Simon Says


Simon Says is a childhood game where the players act out the commands from "Simon". When Simon "says" to do something you do the action, however when Simon doesn't give the command you should not do the action.

Fun Fact: The Guinness world record for a game of Simon Says is 12,215 people set on June 14, 2007 at the Utah Summer Games. 

What it does

Our project is building a Simon Says Deep Learning platform where everyone can join the same global game using Deeplens to verify the correct action of each player.

How we built it

We used two open source projects to help us develop our application, Openpose and mxnet Realtime Pose Estimation. We started by optimizing a pre-trained model to run on intel's deep learning inference engine. We use this model to generate a pose map that shows the position of the body. We used this pose map to classified a smaller network to output the players action.

The global game network is built on top of AWS serverless architecture. We start by firing an event from cloudwatch every minute that activates a series of lambda functions to generate a game. After a new game is generated it is pushed to each devices using IoT message service. The device can use this message to download the necessary audio files, generated with AWS Polly, to start the game. With this architecture we believe it will scale to support a large number of devices.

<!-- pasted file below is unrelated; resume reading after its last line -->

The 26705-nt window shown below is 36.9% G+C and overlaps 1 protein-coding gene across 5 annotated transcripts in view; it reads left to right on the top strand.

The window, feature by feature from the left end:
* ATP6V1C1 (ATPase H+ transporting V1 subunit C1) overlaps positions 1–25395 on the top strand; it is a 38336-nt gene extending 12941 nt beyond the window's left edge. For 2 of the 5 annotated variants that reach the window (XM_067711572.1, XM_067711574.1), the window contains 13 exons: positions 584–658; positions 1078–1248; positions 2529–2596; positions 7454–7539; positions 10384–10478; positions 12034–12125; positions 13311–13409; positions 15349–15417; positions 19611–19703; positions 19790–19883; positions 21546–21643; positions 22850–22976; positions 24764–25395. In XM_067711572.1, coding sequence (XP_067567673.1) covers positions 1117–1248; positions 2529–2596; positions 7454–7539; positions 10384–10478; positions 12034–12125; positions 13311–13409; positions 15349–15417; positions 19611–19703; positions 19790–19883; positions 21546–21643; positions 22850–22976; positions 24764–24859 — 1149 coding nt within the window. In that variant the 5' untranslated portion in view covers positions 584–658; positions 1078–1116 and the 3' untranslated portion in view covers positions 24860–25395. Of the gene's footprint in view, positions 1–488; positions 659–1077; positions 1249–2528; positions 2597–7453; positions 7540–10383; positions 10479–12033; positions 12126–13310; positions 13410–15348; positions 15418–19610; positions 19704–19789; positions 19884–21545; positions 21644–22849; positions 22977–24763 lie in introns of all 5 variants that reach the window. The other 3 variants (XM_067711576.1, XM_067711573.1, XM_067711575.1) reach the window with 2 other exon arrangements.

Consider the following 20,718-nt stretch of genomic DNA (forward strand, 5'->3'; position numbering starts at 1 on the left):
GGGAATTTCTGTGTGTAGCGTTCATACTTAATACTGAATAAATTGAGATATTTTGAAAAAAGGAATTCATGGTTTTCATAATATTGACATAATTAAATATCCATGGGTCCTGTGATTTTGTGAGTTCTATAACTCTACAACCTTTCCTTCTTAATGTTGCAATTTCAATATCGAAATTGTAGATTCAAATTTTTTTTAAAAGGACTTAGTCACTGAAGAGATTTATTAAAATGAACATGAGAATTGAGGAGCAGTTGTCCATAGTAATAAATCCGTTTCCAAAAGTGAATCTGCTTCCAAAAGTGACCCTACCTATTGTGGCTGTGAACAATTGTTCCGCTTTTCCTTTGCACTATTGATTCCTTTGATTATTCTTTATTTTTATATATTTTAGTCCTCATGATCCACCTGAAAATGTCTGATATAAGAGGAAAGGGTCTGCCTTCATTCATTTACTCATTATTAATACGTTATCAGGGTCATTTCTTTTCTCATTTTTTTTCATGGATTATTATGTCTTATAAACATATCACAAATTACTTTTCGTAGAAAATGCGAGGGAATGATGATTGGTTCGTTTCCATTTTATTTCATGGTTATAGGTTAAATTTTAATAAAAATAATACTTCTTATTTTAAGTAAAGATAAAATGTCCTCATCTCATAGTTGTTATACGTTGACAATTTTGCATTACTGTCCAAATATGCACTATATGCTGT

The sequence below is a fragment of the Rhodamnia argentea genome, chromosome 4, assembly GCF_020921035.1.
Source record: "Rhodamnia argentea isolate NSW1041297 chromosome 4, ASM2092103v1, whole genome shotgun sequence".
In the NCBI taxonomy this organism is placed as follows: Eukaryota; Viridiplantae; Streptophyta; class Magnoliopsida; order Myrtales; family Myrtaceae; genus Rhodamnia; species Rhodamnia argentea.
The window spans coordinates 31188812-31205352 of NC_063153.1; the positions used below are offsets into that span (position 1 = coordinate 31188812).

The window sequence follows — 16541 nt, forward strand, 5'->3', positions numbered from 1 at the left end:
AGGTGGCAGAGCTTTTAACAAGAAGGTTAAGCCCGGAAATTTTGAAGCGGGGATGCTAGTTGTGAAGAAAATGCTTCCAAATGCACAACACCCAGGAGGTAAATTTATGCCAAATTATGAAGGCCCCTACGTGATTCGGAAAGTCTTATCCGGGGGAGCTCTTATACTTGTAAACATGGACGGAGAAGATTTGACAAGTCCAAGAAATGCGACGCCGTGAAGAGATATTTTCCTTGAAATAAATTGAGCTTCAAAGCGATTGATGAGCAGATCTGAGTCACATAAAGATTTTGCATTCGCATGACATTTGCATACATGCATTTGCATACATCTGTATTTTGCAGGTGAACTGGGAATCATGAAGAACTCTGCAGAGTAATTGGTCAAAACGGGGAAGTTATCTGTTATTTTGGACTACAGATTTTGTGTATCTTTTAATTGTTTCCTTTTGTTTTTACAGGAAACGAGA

We faced several challenges while building our project. The most notable was converting the model to Intel's inference engine. We started by converting an MXNet model using the python converter but ran into several errors about missing axis attribute forconcat layer. After resolving these errors we were stuck with Test failed: This sample accepts networks having only one output, which meant we needed to restructure the final output layer or skip running on the GPU. FIX in version 1.2.2 - AWS Support Forums

Accomplishments that we're proud of

There were many times where we felt the project was a lost cause. Between the model not optimizing and interpreting the results, it was a bumpy road to a working demo. The first time seeing the live project feed with the pose map overlaying was finally the point where we knew we could finish what we started.


This project is not to be used for commercial use and you must follow the original license

What's next

In the short term we would like to enable multiple pose detection to allow a group of players to play off the same device. The model is already setup to do this but we need to implement this into the game, as for a demo it was easier to setup for one player.

In the long term we envision a training/classification loop where, at random times, the system will ask the player to make a new action. We could then take the generated pose and update our classification weights.

Thinking about the larger picture, this pose estimation and classification has many applications from monitoring children, detecting shoplifting, other types of games like dancing, or maybe even in sport training. 

Built with


Try it out

GitHub repo